Popular and commercial music voice teachers are generally under-represented and under-served in the voice teacher community. The reasons why are pretty long and convoluted, and I'm sure they'll be discussed later, but, for now, here's a quick summary of the current state of our community.
Traditionally, people who want to sing and teach voice professionally get a college degree, but there are only a handful of degrees in the country that are based in popular and commercial genres. The rest of us go to school in either classical voice (which is most music programs), musical theatre, or jazz. Musical theatre and jazz programs sometimes include a bit of popular and commercial music, but most of us generally piece together an education about singing and teaching popular genres on our own. We might be great at figuring out the notes and rhythms in a song, have a wealth of information on good vocal health, and know a decent amount about vocal anatomy, but we have to fill in HUGE gaps in our knowledge about how the vocal instrument works in different styles, knowing standard chord and rhythmic variations in different styles, running a private studio, the music business in general, microphones, sound systems, DAW's, recording, touring, booking, marketing, social media, publishing, etc.
Some singer-teachers realize that they won't get to study popular music in college, so they pass on the college music degree and instead get real world experience in a lot of the stuff the music degree students miss. Occasionally, music degree students do this stuff on the side while they're studying opera, jazz, or musical theatre at school.
Every singing teacher wants to learn more about helping singers be successful in their chosen genre(s). Professional organizations, journals, and conferences are usually great ways to do that, but the most powerful professional voice teacher organizations are currently made up of mostly collegiate teachers, and since most college programs are classically-focused, most articles, research, and conference presentations have, for many years, been focused mostly on classical singing, with more musical-theatre-focused material in recent years.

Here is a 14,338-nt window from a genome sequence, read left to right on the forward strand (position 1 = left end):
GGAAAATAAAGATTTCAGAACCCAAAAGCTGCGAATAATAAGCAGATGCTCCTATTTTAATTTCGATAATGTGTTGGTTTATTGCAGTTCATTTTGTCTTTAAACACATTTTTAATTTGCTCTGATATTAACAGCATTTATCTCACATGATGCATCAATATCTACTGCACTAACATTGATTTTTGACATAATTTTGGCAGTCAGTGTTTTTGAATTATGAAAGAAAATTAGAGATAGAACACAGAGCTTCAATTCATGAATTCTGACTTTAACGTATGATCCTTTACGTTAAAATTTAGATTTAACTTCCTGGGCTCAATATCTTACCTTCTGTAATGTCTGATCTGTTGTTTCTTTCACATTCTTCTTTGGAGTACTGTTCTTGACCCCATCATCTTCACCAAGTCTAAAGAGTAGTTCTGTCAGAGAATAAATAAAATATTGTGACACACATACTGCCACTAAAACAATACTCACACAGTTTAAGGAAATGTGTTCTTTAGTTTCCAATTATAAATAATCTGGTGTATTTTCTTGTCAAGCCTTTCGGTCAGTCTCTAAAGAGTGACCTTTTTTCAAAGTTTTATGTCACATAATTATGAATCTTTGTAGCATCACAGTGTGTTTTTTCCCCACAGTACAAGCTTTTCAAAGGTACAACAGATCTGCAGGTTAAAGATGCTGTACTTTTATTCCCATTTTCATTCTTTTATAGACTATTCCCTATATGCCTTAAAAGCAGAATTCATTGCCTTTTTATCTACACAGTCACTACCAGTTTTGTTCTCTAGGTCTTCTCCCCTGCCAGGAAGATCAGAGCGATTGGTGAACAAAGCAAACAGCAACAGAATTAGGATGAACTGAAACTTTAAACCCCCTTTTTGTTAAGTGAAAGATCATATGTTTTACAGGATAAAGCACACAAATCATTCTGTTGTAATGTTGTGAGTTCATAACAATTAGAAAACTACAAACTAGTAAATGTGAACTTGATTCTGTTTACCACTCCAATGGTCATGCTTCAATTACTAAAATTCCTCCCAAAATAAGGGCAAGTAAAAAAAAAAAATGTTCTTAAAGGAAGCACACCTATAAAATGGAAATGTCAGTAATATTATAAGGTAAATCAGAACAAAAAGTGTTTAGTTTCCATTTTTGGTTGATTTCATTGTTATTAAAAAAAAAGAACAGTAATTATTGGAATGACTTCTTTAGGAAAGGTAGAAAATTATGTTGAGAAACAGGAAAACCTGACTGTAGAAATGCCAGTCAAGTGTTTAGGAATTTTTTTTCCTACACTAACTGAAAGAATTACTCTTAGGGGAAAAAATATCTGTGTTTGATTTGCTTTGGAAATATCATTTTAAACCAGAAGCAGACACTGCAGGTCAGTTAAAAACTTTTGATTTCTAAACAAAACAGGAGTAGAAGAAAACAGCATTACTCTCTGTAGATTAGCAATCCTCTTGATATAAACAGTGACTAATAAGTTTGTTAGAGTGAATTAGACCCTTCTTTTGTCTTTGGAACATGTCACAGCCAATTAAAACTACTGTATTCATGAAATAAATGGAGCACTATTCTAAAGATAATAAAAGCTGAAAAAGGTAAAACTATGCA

I'm in that first group of teachers. I received two classical voice degrees, and while I love studying and singing classical music, I also love popular and commercial styles just as much. While my voice feels at home in popular styles, I've had to learn the hard way about sound, recording, booking, etc., meanwhile feeling rather jealous of the resources and community that I see for teachers in other genres. I've talked to so many voice teachers who are in the same boat. We're starving for quality materials and classes that take us seriously and are relevant to us. We're starting to stand up and be counted in organizations and in academia, and some material and classes are being geared toward us, but there's a long way to go.
I've felt a need to foster connection in our community in whatever ways I can, and to help writers, pedagogues, researchers, publishers, and other organizations see that there is indeed a demand for resources for us. So, this past Thursday, I started by creating the Popular & Commercial Voice Teacher Network group on Facebook and the Google+ Community for non-Facebookers, as well. While social media is a great place to share information and connect and dialogue, it's not always a great place to store ideas permanently, so I've started this website so we can easily find lists, tagged blog entries, and links to resources that we share with each other.
In the Facebook group, I started off by running two polls (Google+ doesn't include a poll feature) to see what kinds of teaching we do and what we're most hungry to know. Here are the top 10 answers for each question as of this morning. (Mouse over to see answers.)
In what kind of studio/scenario do you teach?
What are some of the resources you're hoping to find through this community?
I will do my best to address the needs listed above by having guest bloggers, doing interviews, curating lists of books, websites, blogs, articles, etc., in addition to sharing my own thoughts and research. Please join in the dialogue by sharing what you're hoping to find here. Comment below or take the Facebook polls.
Special thanks to Kevin Michael Jones for his hard work developing the Musical Theatre Voice Teachers & Coaches Network and its corresponding website http://musicaltheatreresources.com, both of which served as a model for this group and its website. His groundwork paved the way. If you are a Musical Theatre voice teacher looking for resources and a great community of people, please check out his website.
I'm looking forward to meeting you and to becoming better teachers together.